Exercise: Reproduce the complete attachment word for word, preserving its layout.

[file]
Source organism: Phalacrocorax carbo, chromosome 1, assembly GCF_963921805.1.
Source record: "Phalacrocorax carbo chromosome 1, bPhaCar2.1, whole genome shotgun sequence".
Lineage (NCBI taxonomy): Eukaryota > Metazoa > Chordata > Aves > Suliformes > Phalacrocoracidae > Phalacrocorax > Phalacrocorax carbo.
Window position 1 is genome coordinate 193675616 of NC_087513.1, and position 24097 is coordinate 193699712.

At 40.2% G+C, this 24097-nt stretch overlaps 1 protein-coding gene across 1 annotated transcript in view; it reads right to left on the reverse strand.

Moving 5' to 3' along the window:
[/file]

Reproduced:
Source organism: Phalacrocorax carbo, chromosome 1, assembly GCF_963921805.1.
Source record: "Phalacrocorax carbo chromosome 1, bPhaCar2.1, whole genome shotgun sequence".
Lineage (NCBI taxonomy): Eukaryota > Metazoa > Chordata > Aves > Suliformes > Phalacrocoracidae > Phalacrocorax > Phalacrocorax carbo.
Window position 1 is genome coordinate 193675616 of NC_087513.1, and position 24097 is coordinate 193699712.

At 40.2% G+C, this 24097-nt stretch overlaps 1 protein-coding gene across 1 annotated transcript in view; it reads right to left on the reverse strand.

Moving 5' to 3' along the window: